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Sunday, 14 May 2017

'Robin Hood' Taxes and Bitcoin

Yesterday, the Labour Party added to their repertoire for the coming election the concept of a 'Robin Hood' tax; so-called because it can be represented as a tax on 'the rich' [financial institutions] to aid 'the poor' [HM Treasury]. It was explained by the BBC as a tax on bonds and on complex financial instruments, such as those called 'derivatives', and it was projected that at the outset it would raise over £20 billion for the national budget.

If any such tax were to be introduced, we can be certain that it would regularly be increased both in its rate and in its extent; as has happened with Insurance Premium Tax. During this election campaign, some Labour figures have suggested that Insurance Premium Tax should be increased on private health insurance premiums, to provide funds either for the NHS or for social care. The direction of travel is obvious, when any new tax is dreamed up.

The original concept that gave rise to the idea of 'Robin Hood' taxes came from the American Economist James Tobin, who proposed that there should be a tax [perhaps of 1%] on 'spot' trades in currencies. Thus if a trader went into the market and swapped dollars for yen, either the seller or the buyer would have to pay the 1% tax: and thereby disclose the transaction formally to the authorities and accept the liability for the tax to be paid. The spot trade in currencies was seen as potentially disruptive to business generally; and potentially disastrous to a government's management of its economy. The reality of this threat was made clear when Britain was forced out of the ERM [the European Monetary Regime, which was the precursor to the Euro] by the weight of speculation against the pound in international money-markets. Thus it was shown that the market could be more powerful than the government that supposedly controlled the world's most sophisticated financial system.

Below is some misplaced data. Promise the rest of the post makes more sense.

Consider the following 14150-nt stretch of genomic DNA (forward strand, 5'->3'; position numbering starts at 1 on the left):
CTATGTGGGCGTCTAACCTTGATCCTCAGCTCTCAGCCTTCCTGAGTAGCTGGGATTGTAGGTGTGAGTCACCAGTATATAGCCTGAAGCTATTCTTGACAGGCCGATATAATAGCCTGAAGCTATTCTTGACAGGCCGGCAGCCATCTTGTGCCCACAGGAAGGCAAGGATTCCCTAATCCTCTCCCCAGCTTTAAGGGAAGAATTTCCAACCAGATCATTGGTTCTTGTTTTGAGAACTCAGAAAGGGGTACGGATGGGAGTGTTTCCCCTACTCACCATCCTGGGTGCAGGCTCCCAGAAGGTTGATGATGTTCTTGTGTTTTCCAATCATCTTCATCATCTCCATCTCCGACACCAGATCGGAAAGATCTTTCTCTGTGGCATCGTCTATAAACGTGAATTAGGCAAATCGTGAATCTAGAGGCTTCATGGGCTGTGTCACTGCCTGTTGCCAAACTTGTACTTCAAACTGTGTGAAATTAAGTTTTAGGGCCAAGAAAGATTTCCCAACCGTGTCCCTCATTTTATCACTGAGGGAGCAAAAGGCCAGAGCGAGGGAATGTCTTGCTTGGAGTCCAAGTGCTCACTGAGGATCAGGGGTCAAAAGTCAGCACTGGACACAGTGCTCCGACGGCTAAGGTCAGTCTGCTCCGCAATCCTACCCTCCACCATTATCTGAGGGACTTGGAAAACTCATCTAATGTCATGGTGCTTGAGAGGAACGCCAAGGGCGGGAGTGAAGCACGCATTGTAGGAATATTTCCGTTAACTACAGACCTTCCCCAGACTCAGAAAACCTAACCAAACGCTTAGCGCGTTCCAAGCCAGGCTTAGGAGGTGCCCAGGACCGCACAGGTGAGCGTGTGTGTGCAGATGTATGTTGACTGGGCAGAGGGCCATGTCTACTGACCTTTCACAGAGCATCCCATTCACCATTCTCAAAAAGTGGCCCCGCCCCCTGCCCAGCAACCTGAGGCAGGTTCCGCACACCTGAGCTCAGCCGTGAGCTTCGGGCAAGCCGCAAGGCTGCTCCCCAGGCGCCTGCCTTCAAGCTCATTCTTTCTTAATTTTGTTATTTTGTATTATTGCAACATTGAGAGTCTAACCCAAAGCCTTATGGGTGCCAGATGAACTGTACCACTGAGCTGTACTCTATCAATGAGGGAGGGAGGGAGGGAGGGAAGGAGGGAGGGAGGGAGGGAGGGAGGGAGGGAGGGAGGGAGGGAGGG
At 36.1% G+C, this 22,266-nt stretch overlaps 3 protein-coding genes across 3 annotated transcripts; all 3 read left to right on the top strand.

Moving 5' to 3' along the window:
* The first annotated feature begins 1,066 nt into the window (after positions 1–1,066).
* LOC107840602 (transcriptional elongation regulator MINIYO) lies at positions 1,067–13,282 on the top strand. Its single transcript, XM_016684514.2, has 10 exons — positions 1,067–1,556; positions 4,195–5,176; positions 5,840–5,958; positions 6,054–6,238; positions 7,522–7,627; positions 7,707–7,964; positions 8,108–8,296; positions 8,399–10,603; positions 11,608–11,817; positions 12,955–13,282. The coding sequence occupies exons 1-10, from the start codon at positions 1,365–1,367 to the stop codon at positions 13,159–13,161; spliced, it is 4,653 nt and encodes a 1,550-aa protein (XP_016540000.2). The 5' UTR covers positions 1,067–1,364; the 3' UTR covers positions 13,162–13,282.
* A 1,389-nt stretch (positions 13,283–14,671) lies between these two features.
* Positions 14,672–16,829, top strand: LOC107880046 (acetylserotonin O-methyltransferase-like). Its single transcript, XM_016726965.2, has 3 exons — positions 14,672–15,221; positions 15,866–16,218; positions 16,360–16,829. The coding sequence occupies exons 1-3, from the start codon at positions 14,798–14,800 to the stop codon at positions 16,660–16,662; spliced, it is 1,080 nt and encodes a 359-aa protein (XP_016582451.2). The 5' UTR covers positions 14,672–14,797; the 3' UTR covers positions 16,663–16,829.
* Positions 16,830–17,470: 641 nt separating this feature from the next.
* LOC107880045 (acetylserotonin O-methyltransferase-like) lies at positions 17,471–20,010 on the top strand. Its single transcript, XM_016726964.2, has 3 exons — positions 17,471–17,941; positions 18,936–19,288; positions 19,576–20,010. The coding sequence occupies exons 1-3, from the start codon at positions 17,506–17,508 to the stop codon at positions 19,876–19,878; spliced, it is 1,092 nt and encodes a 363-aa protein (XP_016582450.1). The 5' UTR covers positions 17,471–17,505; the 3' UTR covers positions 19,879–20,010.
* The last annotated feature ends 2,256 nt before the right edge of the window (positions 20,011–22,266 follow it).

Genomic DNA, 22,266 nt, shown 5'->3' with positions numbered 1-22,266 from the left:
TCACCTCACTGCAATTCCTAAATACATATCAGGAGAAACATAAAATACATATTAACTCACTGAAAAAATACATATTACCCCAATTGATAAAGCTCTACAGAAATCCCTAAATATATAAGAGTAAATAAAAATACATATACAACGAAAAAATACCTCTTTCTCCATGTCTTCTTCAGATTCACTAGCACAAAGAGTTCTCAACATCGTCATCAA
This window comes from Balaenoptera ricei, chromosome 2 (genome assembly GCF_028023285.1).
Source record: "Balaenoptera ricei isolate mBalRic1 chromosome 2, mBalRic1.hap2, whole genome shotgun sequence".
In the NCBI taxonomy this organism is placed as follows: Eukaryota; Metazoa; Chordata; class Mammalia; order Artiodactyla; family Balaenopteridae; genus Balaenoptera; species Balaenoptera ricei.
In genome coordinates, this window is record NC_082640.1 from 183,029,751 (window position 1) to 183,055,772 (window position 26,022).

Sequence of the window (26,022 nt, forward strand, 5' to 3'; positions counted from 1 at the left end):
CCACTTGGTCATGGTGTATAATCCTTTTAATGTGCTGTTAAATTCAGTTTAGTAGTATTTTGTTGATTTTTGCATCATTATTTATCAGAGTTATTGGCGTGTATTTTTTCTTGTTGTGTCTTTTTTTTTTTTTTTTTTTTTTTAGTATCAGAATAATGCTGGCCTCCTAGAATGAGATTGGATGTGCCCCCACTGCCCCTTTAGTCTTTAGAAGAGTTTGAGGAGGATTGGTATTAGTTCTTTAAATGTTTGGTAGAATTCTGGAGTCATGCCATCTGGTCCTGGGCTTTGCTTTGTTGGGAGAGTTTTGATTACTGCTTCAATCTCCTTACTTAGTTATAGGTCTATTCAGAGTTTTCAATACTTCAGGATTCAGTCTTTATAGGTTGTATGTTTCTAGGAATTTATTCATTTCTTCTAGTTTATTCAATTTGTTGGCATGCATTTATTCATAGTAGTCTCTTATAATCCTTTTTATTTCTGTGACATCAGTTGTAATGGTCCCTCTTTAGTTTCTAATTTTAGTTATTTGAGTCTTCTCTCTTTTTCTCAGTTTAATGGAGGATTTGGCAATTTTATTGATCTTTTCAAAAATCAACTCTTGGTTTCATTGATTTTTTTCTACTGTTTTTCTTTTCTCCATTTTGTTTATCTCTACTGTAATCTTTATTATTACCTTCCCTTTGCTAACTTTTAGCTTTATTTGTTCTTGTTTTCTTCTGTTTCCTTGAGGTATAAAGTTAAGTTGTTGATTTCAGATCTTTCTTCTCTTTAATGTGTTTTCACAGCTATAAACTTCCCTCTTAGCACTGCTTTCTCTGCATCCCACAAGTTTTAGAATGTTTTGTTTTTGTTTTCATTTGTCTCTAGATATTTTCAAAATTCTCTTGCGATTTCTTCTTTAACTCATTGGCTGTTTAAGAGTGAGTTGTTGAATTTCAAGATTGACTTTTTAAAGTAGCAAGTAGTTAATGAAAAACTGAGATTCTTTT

The speculative international monetary system has never been brought under control; and it almost overwhelmed the global economy in the 'crash' of 2007-8. To prevent that collapse from becoming fatal, the US, UK and other major governments whose banking systems were closest to bankruptcy in effect nationalised the banks' debts, putting an indefinitely great taxpayer guarantee behind all the banks' contracts with each other and with their customers - except in the cases of Bear Stearns, which the US authorities steered into the arms of a much bigger bank that was rich enough to absorb its liabilities [and, eventually, to cash in on them], and Lehman Brothers which was allowed to fail but which over the next decade was revealed to have had enough assets to meet all its liabilities [when they were unscrambled slowly over the next ten years; though they could not meet their immediate obligations on the day before they were declared to have failed].

Since 2008 there have been recurrent proposals, especially within European Union institutions, for a sort of Tobin Tax to be imposed on various types of transaction. Often these have been mooted by continental interests that are envious of the London market in finance.

I have several times advocated that the Tobin concept be developed along a different route, to mark out clearly the difference between banking [the essential function of conserving customers' money, and lending it judiciously to worthy borrowers] and betting [which everyone understands, in essentials; it is always a voluntary action in which a person or a firm stakes money in the hope of making more money: while accepting the downside risk that the stake - at least - may be forfeit if the bet fails].